Started from ground up, NNAC reaches new heights
Woman-owned Native firm thrives in Cd’AOctober 10th, 2019
What does a 24-year-old woman of Cherokee descent with a two-year-old going through a divorce decide to do at the beginning of the Great Recession?
Start a construction business of course.
Today, a Regina Lettau has turned that business into an operation with 50 employees generating $30 million in annual revenues currently working on projects in seven states.
“Every day I feel so blessed to be doing what I do,” says Regina Lettau, owner and president of National Native American Construction Inc., based in Coeur d’Alene. “It’s been a humbling adventure.”
NNAC is an American Indian, woman-owned general contracting company that historically has specialized in completing military and government construction projects. Certified as an 8(a) business as classified by the U.S. Small Business Administration, NNAC is eligible for such designation in part because of Lettau’s ancestry.
The federal government’s goal is to award at least 5% of all federal contracting dollars to small, and or disadvantaged businesses each year.
NNAC is headquartered at 3901 N. Schreiber Way roughly a mile-and-a-half southwest of the intersection of Highway 95 and West Kathleen Avenue.
The company occupies a 7,000-square foot building, which houses just under 20 employees. NNAC has satellite offices in Seattle, Everett, Boise, and Fort Hood, Texas.
The company currently has 30 active projects in Idaho, Washington, Oregon, Montana, Minnesota, North Dakota, and Texas.
“We’ve been able to successfully secure contracts through our contacts,” Lettau says.
Lettau says she had the benefit of being raised in a construction family. Her father, Randy Smith, owns and operates Hayden-based Northcon Inc., also a general contracting firm.
“I knew I wanted to one day run a business; I just didn’t know that it would be in construction,” she says.
After graduating from Timberlake High School in Spirit Lake, Lettau attended North Idaho College while also working full-time in the financial aid office.
After having her first child, however, she says she needed a more flexible job than what she had at the junior college. That’s when she went to work for her father.
“I started doing the bookkeeping, took on compliance, then began helping in the area of securing multi-state contracts,” she says.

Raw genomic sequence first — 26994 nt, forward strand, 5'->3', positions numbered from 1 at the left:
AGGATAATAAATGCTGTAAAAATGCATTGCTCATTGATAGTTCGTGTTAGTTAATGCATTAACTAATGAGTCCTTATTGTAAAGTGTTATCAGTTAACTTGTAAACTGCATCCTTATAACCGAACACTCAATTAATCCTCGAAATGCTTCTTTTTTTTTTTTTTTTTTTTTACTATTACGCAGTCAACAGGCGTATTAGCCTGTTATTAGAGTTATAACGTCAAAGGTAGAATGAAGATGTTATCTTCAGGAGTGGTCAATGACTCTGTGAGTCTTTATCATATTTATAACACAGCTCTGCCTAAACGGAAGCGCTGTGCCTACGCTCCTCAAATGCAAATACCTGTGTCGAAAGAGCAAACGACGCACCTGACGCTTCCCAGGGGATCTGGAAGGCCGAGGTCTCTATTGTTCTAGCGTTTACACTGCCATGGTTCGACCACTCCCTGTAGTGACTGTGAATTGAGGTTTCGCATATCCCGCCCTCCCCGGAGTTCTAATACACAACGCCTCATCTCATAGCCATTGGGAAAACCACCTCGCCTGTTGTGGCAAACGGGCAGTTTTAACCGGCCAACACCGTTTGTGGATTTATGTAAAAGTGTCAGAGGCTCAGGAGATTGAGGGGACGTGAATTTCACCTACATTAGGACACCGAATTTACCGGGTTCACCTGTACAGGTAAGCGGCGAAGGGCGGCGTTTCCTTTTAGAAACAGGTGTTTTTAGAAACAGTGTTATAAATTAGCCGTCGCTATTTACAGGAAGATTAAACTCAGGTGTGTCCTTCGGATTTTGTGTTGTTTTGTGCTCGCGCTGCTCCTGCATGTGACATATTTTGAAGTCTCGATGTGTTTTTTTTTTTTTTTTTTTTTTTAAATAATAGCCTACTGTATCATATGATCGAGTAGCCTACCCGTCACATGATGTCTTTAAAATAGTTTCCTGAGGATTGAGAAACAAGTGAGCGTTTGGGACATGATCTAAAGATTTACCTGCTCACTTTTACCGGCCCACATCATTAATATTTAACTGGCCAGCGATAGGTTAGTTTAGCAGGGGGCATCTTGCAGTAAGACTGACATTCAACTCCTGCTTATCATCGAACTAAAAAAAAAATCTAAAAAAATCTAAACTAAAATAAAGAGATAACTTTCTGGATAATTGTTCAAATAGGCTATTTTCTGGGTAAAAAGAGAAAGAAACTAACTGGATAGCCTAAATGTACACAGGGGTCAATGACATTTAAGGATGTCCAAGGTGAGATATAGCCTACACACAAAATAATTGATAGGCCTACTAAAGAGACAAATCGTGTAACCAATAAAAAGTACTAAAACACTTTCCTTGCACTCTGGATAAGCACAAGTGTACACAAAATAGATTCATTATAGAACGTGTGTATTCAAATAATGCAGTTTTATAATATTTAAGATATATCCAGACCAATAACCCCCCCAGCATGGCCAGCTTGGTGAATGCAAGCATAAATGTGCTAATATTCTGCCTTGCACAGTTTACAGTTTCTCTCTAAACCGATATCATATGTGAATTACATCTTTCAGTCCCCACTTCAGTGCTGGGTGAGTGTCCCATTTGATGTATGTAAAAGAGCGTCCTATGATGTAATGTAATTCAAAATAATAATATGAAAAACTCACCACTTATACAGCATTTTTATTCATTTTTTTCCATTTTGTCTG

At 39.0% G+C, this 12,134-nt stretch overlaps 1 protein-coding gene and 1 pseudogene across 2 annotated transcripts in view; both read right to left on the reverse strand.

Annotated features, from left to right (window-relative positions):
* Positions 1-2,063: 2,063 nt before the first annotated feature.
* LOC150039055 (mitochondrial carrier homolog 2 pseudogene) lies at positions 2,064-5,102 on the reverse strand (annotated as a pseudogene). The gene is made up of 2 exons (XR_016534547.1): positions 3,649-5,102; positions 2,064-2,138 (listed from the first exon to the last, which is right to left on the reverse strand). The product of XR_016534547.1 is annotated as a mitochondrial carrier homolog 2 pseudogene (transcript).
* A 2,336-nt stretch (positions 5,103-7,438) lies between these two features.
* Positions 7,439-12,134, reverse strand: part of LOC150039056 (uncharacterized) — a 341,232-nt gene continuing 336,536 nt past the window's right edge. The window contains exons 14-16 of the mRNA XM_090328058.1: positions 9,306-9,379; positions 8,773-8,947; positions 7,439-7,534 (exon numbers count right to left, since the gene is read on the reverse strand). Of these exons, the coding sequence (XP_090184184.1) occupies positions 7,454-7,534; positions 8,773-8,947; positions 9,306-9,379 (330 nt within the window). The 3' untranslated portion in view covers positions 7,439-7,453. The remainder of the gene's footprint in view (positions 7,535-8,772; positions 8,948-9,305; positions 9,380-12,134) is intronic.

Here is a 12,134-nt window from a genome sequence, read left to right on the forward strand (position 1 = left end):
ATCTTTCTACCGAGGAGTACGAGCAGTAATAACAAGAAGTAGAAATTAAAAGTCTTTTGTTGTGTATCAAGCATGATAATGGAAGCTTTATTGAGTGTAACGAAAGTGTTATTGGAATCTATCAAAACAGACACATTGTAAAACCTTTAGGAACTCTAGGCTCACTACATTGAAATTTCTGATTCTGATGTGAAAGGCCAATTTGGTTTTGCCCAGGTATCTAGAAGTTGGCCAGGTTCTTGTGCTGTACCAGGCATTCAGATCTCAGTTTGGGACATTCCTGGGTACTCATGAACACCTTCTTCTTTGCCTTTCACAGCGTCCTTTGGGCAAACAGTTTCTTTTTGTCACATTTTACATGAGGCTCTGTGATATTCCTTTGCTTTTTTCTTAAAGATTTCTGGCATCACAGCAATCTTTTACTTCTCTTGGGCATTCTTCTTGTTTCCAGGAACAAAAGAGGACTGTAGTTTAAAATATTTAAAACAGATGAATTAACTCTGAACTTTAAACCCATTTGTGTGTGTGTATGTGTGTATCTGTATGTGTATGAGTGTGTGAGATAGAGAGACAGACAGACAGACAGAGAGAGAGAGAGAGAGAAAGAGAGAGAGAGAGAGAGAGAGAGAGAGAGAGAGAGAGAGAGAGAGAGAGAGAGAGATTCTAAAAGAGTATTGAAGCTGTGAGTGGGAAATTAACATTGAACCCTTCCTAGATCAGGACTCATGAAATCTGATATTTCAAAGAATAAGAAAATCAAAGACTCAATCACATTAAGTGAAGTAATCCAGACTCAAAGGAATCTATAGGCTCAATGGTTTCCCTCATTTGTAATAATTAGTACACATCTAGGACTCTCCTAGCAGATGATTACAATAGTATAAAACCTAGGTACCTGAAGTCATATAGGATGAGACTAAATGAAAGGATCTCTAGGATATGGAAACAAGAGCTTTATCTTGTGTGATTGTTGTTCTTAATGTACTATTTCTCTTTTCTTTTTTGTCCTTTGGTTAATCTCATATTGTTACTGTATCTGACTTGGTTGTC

As a soon-to-be single mother, Lettau discovered she met the federal qualifications of an “economically disadvantaged, woman-owned business,” she says. But she had to be self-employed in order to secure federal work.
“I knew the business side but not necessarily the construction side. I had to find the talented people who were smarter than me in the field,” she says.
Despite the fact the national economy was in a free-fall, Lettau sold her home, liquidated her 401(k) and didn’t pay herself a salary until 2012.
Lettau says the decision to start the business at the beginning of the country’s economic collapse wasn’t nearly as daunting as it might initially sound.
“I was about to be a single mother and had a family to support,” she says. “I started with nothing so I knew nothing else. It wasn’t like I had a bunch of stocks and 30 years of legacy experience behind me.”
She moved into a small office in Coeur d’Alene, set up a desk, computer, printer and “went to town,” she says.
Lettau initially helped NNAC carve its niche in federal government projects. But in the last few years the company opened a civil division, a decision that has helped spur unprecedented growth.
Much of the work involves municipal and private concrete and excavation projects, she says.
Currently the company is the lead contractor building a roundabout on Five Mile Prairie at Strong Road in North Spokane, and building another for the Glenrose and Carnahan roads safety improvement project on the South Hill.
Previously, NNAC was the general contractor on the Coeur d’Alene fire department’s $1.2 million, 7,000-square-foot station at 6564 N. Atlas Road, north of Hanley Avenue.
Lettau says over the last two to three years, the company has averaged 20 to 30 active projects running simultaneously on a year-round basis.
“We’ve been effective at securing multi-year contracts for work on projects that range from $15,000 to $2 million,” she says. “In doing that, we’ve been able to keep our crews busy locally.”
Kim Benson, a senior project manager for the company, says Lettau has built a firm unlike any other she’s ever worked for.
“There’s a culture of a work-family here,” Benson says. “She makes sure that she’s always taking the time to say how appreciative she is of what we’re doing, and that’s just very rare.”
Nearly every year she raffles off an all-expenses paid family vacation for employees at the company’s annual Christmas party, Benson says.
Benson also cites a recent example of how Lettau secured a different medical plan for employees; one that cost the company more money but made for a greater savings to employees.
“The original plan she was going to use was one of the better ones on the market,” Benson says. “But she kept shopping and came up with something even better for all of us. She could’ve put that money in her pocket. She is amazing.”
Lettau’s husband, Luke Lettau, as well as her sister and brother-in-law work for at NNAC. And it’s not just her family members employed there.
“We have a lot of employees with family members working here,” she says. “When you find good people they often have a village around them.”